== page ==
Health and Safety Log-book

You may have been asked in the past to keep a chronological of health and safety log book / diary. There are some obvious problems with relying on this type of record system, since if you need to quickly identify, staffs who have received induction training, or when the last fire drill was held, you will have to thumb through the diary to the relevant date.

Development of your own recording system is recommended with a Health and Safety File that has sections for each type of health and safety record (training / risk assessments fire drills etc.)

This system may also included specific activities such as health and safety inspections or fire drills anniversary refresher training renewal dates.

The Health & Safety File

A  Health and Safety file which should be readily available for inspection. Files can be electronic, as long as they are easily and quickly retrievable, but ideally, a hard copy should be printed out for the Health and Safety File. The file should serve as the central health and safety record for the company. Details of the following should be kept in the file (where applicable):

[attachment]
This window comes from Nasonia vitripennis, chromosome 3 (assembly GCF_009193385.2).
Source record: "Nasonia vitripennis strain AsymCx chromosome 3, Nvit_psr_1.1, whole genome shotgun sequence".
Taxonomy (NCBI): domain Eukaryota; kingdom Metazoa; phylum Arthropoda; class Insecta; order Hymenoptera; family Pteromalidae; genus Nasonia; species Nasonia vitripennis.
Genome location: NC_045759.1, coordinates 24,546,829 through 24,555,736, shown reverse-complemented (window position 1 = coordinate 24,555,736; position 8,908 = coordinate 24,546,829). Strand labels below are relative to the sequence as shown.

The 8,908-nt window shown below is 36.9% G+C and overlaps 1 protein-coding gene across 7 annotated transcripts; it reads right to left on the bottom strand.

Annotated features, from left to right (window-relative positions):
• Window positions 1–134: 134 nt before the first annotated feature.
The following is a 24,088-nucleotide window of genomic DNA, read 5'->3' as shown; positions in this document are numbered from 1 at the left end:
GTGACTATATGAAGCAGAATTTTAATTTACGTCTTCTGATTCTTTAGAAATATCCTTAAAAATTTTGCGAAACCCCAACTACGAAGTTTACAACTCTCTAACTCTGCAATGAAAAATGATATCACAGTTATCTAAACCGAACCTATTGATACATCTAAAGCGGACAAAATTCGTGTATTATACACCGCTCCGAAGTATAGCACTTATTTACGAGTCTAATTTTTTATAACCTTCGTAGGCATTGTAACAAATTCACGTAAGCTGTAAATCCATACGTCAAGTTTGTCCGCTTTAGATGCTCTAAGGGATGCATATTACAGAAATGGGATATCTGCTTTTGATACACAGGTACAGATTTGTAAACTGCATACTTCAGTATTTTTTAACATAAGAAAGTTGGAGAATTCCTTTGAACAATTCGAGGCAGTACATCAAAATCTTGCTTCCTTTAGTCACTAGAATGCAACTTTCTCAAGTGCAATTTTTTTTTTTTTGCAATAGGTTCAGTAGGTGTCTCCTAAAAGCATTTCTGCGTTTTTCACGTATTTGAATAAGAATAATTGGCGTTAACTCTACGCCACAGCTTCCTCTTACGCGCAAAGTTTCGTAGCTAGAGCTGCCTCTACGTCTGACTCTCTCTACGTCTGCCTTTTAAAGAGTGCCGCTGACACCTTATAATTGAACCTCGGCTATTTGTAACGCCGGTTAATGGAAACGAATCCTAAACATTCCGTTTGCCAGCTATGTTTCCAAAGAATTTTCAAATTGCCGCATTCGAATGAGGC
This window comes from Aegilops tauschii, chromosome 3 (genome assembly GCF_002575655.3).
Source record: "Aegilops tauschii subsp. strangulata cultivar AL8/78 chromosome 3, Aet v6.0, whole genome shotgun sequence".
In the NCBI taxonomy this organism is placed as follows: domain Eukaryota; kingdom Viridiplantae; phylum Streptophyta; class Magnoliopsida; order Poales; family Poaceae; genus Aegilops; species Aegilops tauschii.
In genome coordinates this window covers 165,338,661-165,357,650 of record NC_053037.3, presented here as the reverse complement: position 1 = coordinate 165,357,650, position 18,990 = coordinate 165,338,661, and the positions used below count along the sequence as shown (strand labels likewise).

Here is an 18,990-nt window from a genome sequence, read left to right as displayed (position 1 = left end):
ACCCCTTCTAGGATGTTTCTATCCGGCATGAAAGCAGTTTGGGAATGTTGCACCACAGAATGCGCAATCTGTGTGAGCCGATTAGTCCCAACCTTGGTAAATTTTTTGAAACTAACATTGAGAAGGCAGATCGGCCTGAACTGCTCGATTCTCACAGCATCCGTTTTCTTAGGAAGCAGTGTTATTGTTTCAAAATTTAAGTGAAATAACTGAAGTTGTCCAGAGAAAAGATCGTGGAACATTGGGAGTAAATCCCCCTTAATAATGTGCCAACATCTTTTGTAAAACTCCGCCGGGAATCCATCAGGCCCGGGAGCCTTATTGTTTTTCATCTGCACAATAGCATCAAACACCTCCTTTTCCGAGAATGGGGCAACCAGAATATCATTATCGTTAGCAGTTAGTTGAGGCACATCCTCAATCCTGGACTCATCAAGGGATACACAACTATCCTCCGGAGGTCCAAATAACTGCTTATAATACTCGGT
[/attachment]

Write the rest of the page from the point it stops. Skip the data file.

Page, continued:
1. A current list of names of individuals with key health and safety roles – e.g. risk assessors, DSE assessors, first aiders (include date certificates expire), fire evacuation officers, Union Health and Safety Representatives working in the area etc.

2. A copy of the Health and Safety Code / Company Health and Safety Policy, and projected date for review

3. Copies of other local health and safety policies, procedures or guidance given to staff or students

4. A Register of Risk Assessments Completed for the Company Health and Safety Risk Assessment

5. Copies of Risk assessments*, including (where applicable):

  • General risk assessments;
  • COSHH assessments;